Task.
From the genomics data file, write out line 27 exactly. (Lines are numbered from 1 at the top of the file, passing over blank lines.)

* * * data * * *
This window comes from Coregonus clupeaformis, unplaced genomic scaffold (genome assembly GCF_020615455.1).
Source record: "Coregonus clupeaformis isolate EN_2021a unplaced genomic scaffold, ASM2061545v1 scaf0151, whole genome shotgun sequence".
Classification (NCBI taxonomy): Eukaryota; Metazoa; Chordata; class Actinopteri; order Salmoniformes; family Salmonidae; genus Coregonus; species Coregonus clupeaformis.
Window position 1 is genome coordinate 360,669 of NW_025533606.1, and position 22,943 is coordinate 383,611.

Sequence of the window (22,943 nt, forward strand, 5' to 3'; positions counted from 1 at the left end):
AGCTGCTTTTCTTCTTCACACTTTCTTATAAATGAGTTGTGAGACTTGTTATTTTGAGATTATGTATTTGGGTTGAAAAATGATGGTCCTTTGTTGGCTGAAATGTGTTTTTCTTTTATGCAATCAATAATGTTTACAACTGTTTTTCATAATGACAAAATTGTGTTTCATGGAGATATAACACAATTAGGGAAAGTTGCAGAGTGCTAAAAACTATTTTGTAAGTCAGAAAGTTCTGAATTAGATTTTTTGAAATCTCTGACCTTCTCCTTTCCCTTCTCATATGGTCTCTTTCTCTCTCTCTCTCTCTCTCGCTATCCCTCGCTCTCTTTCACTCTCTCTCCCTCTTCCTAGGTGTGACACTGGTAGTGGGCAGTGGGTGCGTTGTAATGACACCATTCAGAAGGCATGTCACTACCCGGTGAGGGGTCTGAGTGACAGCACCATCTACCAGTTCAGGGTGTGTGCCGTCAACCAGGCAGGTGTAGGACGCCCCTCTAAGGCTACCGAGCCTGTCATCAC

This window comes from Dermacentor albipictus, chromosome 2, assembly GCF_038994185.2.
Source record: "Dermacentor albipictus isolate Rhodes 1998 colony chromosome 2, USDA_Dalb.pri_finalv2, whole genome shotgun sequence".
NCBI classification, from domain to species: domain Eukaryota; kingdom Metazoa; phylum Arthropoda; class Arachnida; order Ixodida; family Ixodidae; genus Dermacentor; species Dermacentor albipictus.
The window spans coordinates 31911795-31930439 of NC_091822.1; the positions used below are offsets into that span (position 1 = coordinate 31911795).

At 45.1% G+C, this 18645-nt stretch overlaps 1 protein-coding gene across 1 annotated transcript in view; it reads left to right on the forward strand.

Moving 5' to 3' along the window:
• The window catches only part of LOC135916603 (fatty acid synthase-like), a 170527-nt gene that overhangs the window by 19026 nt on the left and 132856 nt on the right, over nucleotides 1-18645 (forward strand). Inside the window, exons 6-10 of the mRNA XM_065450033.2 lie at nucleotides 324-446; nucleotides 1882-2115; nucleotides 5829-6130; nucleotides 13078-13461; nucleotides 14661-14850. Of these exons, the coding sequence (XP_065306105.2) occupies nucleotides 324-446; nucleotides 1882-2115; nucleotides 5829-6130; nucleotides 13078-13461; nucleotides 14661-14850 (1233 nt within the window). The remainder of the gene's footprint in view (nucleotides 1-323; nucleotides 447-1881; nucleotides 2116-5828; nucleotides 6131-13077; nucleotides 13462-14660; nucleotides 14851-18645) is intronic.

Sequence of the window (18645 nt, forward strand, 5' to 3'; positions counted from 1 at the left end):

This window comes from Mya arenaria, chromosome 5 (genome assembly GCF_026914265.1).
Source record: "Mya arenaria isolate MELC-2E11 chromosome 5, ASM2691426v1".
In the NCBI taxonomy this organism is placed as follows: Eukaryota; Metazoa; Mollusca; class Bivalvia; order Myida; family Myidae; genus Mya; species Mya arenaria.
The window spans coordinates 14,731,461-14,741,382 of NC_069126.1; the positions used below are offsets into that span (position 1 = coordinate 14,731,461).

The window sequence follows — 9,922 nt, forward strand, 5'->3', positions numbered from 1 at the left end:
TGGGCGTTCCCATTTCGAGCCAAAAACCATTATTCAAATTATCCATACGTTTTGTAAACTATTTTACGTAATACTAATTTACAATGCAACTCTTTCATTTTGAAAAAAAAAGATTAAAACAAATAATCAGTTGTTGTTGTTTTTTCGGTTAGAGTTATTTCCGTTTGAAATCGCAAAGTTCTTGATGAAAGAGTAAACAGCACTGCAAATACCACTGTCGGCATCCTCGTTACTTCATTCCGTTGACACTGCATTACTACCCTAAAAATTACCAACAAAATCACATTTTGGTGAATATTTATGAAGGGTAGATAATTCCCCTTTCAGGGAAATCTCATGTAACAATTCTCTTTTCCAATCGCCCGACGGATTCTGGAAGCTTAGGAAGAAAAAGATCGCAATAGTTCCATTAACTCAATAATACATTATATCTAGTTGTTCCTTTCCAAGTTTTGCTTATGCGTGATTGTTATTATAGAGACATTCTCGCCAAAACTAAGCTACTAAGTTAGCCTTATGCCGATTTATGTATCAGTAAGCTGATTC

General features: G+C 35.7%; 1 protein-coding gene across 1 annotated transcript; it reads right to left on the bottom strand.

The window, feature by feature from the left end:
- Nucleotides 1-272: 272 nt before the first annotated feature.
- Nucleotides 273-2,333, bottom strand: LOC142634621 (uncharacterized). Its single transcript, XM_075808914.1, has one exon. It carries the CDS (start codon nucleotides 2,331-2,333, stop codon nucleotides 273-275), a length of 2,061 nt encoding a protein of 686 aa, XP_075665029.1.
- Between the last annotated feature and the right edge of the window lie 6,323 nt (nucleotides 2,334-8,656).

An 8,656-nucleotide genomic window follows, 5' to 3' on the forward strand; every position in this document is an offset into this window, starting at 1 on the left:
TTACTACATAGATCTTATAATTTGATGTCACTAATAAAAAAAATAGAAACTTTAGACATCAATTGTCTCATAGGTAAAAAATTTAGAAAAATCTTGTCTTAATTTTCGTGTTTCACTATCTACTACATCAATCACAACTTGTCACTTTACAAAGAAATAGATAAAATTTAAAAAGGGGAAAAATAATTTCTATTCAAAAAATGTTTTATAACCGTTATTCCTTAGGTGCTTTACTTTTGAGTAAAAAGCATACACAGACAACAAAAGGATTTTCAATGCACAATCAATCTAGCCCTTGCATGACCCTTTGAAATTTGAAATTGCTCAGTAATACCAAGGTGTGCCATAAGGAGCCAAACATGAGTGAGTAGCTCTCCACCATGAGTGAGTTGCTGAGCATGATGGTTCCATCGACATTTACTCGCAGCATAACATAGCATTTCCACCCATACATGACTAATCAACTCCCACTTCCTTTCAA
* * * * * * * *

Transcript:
TTACTACATAGATCTTATAATTTGATGTCACTAATAAAAAAAATAGAAACTTTAGACATCAATTGTCTCATAGGTAAAAAATTTAGAAAAATCTTGTCTTAATTTTCGTGTTTCACTATCTACTACATCAATCACAACTTGTCACTTTACAAAGAAATAGATAAAATTTAAAAAGGGGAAAAATAATTTCTATTCAAAAAATGTTTTATAACCGTTATTCCTTAGGTGCTTTACTTTTGAGTAAAAAGCATACACAGACAACAAAAGGATTTTCAATGCACAATCAATCTAGCCCTTGCATGACCCTTTGAAATTTGAAATTGCTCAGTAATACCAAGGTGTGCCATAAGGAGCCAAACATGAGTGAGTAGCTCTCCACCATGAGTGAGTTGCTGAGCATGATGGTTCCATCGACATTTACTCGCAGCATAACATAGCATTTCCACCCATACATGACTAATCAACTCCCACTTCCTTTCAA